How do you know when a song is finished?  There’s an expression in writing that says “you publish a rough draft.”  Is making music like that?

Jas:  I disagree with that. I think you get to a point when the job is done, and the job of a producer is to know when the song is done. It’s quite weird, and I find it very difficult to articulate the feeling you get like “OK, this is done now.” Usually there are diminishing returns. You work on a song and you get to a certain point where you keep changing things but it’s not getting any better. It may be at that point the song still isn’t done, but we work so quickly that it’s rarely an issue. We’ll get an idea started in a day and then finish a song the day after. We usually start loads of tracks and come back to the ones we like.

I think it’s really dangerous to overwork. Not just that you drive yourself mad (it’s obviously not pleasant to go over and over something), but I think that you lose that spark you have when you first get an idea, when you’re full of ideas. By day four, you’ve tried every drum machine on there and every different synth and you just get a bit jaded with it. And I think sometimes you can hear that jadedness. You can mix the life out of something, make it too smooth.

I know particularly with electronic music it’s a real trap that people fall into—stacking on too much and piling on all those extra noises. I think Nigel Godrich says he has a 24 channel mixer. So if you can’t achieve your sound on 24 tracks then there’s a problem. I think particularly with electronic stuff, people compensate for the fact that they’re using loops by using a lot of loops.

 

What has the current tour been like?  What has been the best part so far?

Jas:  The best part has got to be traveling around. Before doing this I used to go on holiday and travel around. It’s weird though, because you’re always so busy. Especially with DJing, it usually ends up that we fly in quite late or really early in the morning. It’s frustrating because you get to go to these amazing cities, but you don’t get to do the tourist run. But often the promoter will take you out to a couple of his favorite bars and you get to see people and the way they live. In many ways I think you get a better picture of the town that way.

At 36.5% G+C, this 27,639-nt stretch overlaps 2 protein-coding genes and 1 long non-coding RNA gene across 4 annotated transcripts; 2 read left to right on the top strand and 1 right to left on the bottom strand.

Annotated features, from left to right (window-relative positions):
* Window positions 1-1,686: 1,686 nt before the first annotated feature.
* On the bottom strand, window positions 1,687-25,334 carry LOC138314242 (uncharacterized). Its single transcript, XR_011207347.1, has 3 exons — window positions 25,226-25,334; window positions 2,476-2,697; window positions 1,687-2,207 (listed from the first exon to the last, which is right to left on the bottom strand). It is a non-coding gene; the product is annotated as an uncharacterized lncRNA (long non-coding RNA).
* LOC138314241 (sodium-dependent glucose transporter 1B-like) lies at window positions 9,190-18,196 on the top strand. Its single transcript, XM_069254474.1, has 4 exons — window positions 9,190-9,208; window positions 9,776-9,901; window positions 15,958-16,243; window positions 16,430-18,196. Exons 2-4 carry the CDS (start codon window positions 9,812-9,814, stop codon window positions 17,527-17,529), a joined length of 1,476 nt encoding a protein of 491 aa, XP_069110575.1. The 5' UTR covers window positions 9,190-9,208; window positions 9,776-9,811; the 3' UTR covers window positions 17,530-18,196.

Do you feel like a tourist when you’re on the road?

Jas: It’s a bit of both tourism and business. You don’t always get somewhere and want to go out. Sometimes you get to a town and you’re super hungover. And sometimes, like today, it just rains all day. Touring can be very repetitive because even though you go to different cities it’s really the same set up everywhere.

 

MSTRKRFT’s Jesse F. Keeler recently said that he liked DJing because he could play anything he wanted, but when he toured with his band he was limited to playing only songs they had written.  Would you agree?

Jas: It’s interesting because when we were still touring with Simian, we were enjoying the DJing for precisely that reason. When you’re DJing its very different each time.  What the crowd is like and what time it is—all of these things impact what you’re going to play.

It’s very rare that you play the same set twice.  There might be four or five songs that you usually play, but in a two or three hour set that’s like a drop in the ocean. It was something that we really wanted to carry through with the live show for SMD. We wanted to make sure it was very versatile. We’re not very good showmen; and if we’re bored, then we look bored. So we’ve made it that we can play things differently each night—longer and stretched out, or more techno-y.

 

 

 

 

 

 

That’s it for part 1 of the interview.  Be on the look out for part 2 to read their takes on the future of the music industry and when we can expect the new album.

 

 

 

 

 

 

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Muse – Knights of Cydonia (Simian Mobile Disco Remix)

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CSS – Let’s Make Love and Listen to Death From Above (Simian Mobile Disco Remix)

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The Go! Team – Ladyflash (Simian Mobile Disco Remix)

Beetroots, Aoki, Oizo, and a Bunch of Other Textual Nonsense

You know what the best park about the music industry is? As counterintuitive as it may seem, the highlight of it all–the selling point that causes it to attract such wonderfully colorful people–is its failure to have become organized in any way at all. Make a comparison to the other (largely lamer) forms of media out there: You’ll notice that film, for example, looks like a prison compared to music, what with its organizations dedicated to delivering “official” ratings and awards and such. What gives a corporation the right to tell me how good my movie is on the one to ten scale. Hasn’t art always been subjective?

music